Has Sir Tom lost his X factor?

A multi-organ donation at Almeria hospital allowed for seven transplants Credit: Hospital Poniente

I STILL find the ‘Sir’ bit a touch difficult when remember some of the ‘good ol’ days’ (and nights) I’ve spent in various places and situations with Tom Jones – who’d have ever thought it!

I did find it interesting however, when he echoed my column sentiments in a recent newspaper article.

Some weeks ago I suggested he was making a mistake agreeing to be a judge on ‘The Voice.

I felt it could affect his special aura, a phenomena which can take years to create and often just one mistake to utterly destroy.

He stated in the article that he had also in fact been worried about the negative effect his choice could have on his career or standing as an artiste.

Well I think we were both right. In my opinion, putting himself on a par with numb-nut ‘judges’ on a show, which has now disintegrated in to a load of total hogwash, has to my mind damaged his own personal X factor beyond repair.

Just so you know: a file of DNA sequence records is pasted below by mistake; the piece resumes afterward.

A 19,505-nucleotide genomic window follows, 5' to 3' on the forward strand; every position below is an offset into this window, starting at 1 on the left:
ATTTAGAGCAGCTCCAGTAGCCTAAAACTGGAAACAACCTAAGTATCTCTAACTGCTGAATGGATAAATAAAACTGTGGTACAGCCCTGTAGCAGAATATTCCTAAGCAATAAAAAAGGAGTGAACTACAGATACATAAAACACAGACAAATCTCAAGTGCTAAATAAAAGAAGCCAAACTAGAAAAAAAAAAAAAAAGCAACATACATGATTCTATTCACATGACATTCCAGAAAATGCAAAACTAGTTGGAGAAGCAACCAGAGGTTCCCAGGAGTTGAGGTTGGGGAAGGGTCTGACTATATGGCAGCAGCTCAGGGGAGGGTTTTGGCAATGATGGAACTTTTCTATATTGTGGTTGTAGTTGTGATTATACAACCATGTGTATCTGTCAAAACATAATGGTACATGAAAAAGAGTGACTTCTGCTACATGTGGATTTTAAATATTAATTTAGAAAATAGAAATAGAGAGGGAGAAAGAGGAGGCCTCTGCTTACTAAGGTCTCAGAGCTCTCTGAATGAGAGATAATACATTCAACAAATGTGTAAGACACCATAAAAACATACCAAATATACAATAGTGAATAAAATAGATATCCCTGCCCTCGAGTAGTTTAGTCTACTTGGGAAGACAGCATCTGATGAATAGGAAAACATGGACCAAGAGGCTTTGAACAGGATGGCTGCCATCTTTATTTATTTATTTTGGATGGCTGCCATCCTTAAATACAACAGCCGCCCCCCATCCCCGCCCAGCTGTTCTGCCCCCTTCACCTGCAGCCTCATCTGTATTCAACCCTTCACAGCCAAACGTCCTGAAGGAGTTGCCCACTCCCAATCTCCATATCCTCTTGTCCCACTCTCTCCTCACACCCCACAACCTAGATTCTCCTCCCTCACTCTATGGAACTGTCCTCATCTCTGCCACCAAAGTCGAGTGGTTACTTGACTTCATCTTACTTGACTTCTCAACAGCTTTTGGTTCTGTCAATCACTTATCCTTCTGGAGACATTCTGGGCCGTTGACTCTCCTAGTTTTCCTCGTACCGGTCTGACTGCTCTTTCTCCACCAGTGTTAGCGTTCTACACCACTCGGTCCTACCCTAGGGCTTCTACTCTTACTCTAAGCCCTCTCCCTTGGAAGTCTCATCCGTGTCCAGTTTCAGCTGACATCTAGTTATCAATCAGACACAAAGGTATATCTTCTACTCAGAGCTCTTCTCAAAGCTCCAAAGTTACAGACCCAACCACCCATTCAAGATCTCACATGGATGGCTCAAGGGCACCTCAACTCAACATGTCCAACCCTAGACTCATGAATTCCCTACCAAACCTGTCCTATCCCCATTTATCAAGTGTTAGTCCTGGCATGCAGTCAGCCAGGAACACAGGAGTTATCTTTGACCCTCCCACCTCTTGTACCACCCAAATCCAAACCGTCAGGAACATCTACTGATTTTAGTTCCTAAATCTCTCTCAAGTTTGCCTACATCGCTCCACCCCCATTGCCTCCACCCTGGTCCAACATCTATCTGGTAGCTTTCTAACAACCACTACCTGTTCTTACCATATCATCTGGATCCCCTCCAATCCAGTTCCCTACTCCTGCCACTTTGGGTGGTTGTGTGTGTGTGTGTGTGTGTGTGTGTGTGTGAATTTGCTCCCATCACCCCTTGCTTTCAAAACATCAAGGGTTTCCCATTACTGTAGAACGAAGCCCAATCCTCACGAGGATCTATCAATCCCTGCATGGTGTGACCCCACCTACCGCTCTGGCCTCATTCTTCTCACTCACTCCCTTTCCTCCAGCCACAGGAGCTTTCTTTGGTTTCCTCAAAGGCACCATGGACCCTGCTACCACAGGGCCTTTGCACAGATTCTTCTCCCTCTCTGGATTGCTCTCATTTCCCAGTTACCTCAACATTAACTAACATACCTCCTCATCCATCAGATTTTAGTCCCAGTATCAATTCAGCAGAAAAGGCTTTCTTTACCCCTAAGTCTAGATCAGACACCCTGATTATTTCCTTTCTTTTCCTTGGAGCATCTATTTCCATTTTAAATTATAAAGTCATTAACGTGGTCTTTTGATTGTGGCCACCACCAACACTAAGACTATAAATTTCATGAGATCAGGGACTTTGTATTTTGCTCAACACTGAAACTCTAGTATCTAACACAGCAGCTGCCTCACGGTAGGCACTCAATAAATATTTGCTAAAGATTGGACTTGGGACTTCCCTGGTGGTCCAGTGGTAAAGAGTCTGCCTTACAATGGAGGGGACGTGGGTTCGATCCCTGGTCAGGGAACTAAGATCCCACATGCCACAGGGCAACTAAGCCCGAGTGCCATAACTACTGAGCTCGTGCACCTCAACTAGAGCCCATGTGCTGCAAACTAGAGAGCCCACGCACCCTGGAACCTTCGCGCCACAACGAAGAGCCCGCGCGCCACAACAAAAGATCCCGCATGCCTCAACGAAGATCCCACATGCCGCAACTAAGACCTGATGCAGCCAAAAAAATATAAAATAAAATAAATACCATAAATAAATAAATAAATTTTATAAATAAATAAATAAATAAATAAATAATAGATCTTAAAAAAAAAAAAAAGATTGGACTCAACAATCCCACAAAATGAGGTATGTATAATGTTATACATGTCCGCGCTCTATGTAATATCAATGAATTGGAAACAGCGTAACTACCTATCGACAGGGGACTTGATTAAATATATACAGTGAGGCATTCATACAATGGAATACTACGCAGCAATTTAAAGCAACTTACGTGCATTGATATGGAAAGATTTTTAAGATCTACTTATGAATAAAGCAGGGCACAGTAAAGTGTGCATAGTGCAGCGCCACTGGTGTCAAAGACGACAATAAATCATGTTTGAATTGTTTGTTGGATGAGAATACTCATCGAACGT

Endeavoring to rise above his co judges; a trio of verbal incompetents, to whom every contestant or song delivery is ‘amazing,’ or more often than not, amazin’ he has, by his often garbled remarks and constant name dropping, managed to lose a great deal of his own particular magic and merely succeeded in lowering himself to the standards of his co jurists. Sorry Sir Tom. Wrong!

How refreshing it was to switch over to the BBC’s ‘young musician of the year competition. Three wonderfully talented young people appeared in the final.

During their performances, there were no maniacal screams from the audience, simply rapturous applause at end.

No babbling blonde bimbo linked the show and there were no three week pauses between ‘the winners is…..’ and the actual name of the act or artiste.

Simply, all in one breath: ‘The winner and BBC’s new young musician of the year is Laura Van De Heijuden’.

Wonderful. And what a musician!

What she couldn’t do with the Cello – which in my producing days was my favorite instrument – would fit easily on the reverse of the proverbial postage stamp.

Only years of dedication and practice could produce a performance as faultless as hers.

Unfortunately, most of the participants of other talent shows have learned their craft at the end of a hairbrush!

Not quite all of course. Have really enjoyed Britain’s Got Talent.

It has shades of the music-hall and variety shows of yore about it. I was delighted when the dog won. In fact the losing contestants have now learned one of the oldest pieces of advice in showbiz. If you want to succeed in ‘the biz’, never work with children or animals!

As a final note, before you all scream at last week’s goal arithmetic, one of ‘em was an own goal. –Awright?

Keep the faith.
Love Leapy
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